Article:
I heard Coach K interviewed this morning on the Today Show and when Matt Lauer asked him if he should put Duke as the winner for the next few years in his bracket he made it clear that it probably wasn’t a wise decision since the freshman are unlikely to stay.
I have been a long time college basketball fan and there are a lot of wonderful lessons to learn from the game but praising the lessons of Duke’s great “teamwork” when the real lesson to be taught is that the “other” team had an All American player that certainly could have turned pro but instead decided to honor his commitment to his school and his team by returning for his senior year.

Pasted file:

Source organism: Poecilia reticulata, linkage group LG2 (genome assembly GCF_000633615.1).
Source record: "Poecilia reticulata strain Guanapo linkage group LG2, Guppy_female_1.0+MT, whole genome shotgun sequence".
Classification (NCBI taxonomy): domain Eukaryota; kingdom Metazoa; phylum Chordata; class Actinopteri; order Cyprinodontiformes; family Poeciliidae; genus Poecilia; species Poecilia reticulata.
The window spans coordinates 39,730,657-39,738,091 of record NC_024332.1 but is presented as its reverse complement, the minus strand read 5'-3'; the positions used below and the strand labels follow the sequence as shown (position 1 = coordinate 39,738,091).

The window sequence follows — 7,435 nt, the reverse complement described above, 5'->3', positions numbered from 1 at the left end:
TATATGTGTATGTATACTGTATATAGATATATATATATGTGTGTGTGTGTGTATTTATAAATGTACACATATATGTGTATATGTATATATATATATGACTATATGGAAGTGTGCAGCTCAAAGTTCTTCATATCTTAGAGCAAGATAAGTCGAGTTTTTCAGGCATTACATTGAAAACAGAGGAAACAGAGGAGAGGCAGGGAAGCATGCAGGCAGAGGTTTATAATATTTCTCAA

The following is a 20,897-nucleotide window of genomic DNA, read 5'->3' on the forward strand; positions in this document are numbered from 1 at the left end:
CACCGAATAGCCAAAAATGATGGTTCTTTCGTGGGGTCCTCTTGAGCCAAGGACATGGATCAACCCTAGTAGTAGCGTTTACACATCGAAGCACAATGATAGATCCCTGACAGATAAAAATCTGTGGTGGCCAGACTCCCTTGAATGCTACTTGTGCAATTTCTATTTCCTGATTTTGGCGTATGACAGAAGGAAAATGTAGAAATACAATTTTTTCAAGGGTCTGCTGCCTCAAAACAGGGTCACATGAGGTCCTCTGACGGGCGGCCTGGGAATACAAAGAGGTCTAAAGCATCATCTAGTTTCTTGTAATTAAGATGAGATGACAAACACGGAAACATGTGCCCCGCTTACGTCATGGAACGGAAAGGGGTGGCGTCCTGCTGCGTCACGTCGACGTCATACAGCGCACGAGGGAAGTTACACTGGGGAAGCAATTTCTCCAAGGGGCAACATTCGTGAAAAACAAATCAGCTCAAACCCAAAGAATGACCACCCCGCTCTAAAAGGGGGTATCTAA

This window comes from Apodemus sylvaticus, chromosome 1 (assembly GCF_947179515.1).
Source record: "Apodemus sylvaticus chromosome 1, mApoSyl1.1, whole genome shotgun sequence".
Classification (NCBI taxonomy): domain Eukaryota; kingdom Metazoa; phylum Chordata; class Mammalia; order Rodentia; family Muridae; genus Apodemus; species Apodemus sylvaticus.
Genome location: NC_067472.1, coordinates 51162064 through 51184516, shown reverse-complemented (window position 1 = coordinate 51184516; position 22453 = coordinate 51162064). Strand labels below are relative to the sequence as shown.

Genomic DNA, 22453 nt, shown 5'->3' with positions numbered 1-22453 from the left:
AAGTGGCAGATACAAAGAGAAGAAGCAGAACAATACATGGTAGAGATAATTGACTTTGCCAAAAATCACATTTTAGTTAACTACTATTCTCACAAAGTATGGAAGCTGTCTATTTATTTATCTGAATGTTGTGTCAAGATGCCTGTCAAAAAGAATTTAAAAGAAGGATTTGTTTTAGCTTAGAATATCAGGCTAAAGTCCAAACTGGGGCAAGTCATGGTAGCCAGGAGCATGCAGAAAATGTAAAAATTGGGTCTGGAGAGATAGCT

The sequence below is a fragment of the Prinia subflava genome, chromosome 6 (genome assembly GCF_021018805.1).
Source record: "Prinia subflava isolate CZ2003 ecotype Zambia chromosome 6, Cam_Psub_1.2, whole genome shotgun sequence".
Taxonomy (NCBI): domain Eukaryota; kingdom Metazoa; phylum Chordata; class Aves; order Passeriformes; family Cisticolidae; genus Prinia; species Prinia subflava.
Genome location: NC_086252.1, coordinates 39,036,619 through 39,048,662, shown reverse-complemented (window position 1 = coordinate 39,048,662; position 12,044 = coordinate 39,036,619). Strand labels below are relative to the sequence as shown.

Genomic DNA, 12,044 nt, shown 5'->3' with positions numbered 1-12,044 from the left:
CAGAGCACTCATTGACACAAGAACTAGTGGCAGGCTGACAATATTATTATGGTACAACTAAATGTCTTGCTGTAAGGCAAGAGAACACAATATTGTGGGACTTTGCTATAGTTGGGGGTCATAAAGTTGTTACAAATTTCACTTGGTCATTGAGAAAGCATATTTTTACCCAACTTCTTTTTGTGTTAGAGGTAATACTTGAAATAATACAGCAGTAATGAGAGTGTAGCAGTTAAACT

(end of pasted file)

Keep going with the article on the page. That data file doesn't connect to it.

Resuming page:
Next time I encourage you to please be more sensitive to what you are advocating to your students and clients.
I responded, and then this morning woke up and drafted longer response with a few additional paragraphs and serves as today’s blog post:
Thanks so much for your feedback. I truly appreciate the time you took to write, and while I think my point may have been misinterpreted, I can definitely understand how that may have struck a nerve. My focus was certainly not that these young men should be role models – true role models tend to reside closer to home. But I was reminded of a lot of life lessons over the course of the season, and especially in the final two games. Did you watch? It was fairly incredible.